Indian Space Research Organisation (ISRO) is continuing to make all-out efforts to establish link with Chandrayaan-2's 'Vikram' lander. While it won't be easy to establish communication link with the lander, ISRO scientists have not lost hope.
ISRO Chairman K Sivan had said on Saturday that the space agency would try to restore link with the lander for 14 days, and reiterated the resolve on Sunday after the orbiter's camera spotted it on the Lunar surface.
Vikram, with rover 'Pragyan' housed inside it, hit the lunar surface after communication with the ground-stations was lost during its final descent, just 2.1 km above the lunar surface, in the early hours of Saturday.
"We are making all-out efforts to see whether communication can be re-established with the lander," another ISRO official told PTI.
"An ISRO team is the on the job at ISROTelemetry, Tracking and Command Network (ISTRAC)."
The mission life of the lander and rover is one Lunar day, which is equal to 14 earth days.
What Are The Chances
The chances of getting Vikram back are dim but not totally bleak. The good news for ISRO is that the lander is intact even after a hard landing.
"It had a hard-landing very close to the planned (touch-down) site as per the images sent by the on-board camera of the orbiter. The lander is there as a single piece, not broken into pieces. It's in a tilted position," an ISRO official associated with the mission claimed on Monday.
For the lander, generating power is not an issue, as it has "solar panels all around it" and it also has "internal batteries" which "are not used much."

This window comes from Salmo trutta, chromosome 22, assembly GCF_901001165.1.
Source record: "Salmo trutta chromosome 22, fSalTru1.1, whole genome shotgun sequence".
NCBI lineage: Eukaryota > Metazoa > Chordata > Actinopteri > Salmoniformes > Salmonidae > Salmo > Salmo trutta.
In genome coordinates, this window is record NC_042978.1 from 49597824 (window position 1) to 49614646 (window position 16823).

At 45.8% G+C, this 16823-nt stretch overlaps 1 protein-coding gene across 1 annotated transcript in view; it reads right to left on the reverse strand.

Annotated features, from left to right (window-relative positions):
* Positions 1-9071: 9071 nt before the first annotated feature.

In the best case scenario, it is possible that some of the instruments on the lander are functional. However, even if the lander and the rover are intact, they would not be able to transmit any scientific data without any communication.
It is also possible that two-way communication can be re-established with them from the ground station and they are revived.
Re-establishing Link Not Easy
The task of re-establshing communication with Vikram lander is not an easy on.
An ISRO official said: "Unless and until everything is intact [lander], it's very difficult [to re-establish contact]. Chances are less. Only if it had soft-landing, and if all systems functioned, then only communication can be restored."
"I will rate it (restoring link) as good," another senior official of the space agency said, raising hope that lander springing to life again is not ruled out.
"But there are limitations. We have experience of recovering spacecraft (which had lost contact) in geostationary orbit. But here (in the case of Vikram), that kind of operational flexibility is not there. Already it's lying on the surface of the Moon, and we cannot reorient it. Vital thing is antennas will have to pointed towards the ground station or the orbiter. Such operation is extremely difficult. At the same time, chances are good and we will have to keep our fingers crossed," the official said.
Vikram carried three payloads Radio Anatomy of Moon Bound Hypersensitive Ionosphere and Atmosphere (RAMBHA), Chandra's Surface Thermo-physical Experiment (ChaSTE) and Instrument for Lunar Seismic Activity (ILSA).
(With PTI Inputs)